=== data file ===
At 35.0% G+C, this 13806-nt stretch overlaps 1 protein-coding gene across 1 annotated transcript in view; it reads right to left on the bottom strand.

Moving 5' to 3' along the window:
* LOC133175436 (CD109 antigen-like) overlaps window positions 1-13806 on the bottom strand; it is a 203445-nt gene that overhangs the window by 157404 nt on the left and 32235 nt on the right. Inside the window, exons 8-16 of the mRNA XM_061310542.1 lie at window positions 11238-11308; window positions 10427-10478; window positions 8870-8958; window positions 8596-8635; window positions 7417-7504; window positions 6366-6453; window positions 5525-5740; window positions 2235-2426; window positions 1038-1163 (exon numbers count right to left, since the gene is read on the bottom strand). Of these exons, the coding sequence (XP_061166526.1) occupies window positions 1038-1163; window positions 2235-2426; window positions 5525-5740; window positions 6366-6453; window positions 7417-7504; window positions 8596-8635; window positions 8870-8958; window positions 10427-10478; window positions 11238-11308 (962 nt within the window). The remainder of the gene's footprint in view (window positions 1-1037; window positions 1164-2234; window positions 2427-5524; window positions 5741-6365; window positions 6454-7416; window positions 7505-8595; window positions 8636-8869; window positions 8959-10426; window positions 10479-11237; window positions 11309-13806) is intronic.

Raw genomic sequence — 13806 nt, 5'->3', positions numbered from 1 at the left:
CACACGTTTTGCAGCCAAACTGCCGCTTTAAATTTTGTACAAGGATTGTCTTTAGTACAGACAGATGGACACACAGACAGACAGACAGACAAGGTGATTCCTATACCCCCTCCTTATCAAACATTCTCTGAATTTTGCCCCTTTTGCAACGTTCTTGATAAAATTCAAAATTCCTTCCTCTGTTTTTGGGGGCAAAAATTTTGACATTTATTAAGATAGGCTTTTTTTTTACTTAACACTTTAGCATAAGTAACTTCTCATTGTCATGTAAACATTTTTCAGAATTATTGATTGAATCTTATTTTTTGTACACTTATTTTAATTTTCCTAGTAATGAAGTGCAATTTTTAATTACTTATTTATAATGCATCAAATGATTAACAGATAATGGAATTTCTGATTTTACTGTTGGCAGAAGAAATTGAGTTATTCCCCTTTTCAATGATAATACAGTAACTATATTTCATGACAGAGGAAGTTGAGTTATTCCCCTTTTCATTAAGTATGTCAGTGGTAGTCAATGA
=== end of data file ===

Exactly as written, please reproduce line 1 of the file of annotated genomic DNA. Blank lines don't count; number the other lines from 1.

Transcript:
At 35.0% G+C, this 13806-nt stretch overlaps 1 protein-coding gene across 1 annotated transcript in view; it reads right to left on the bottom strand.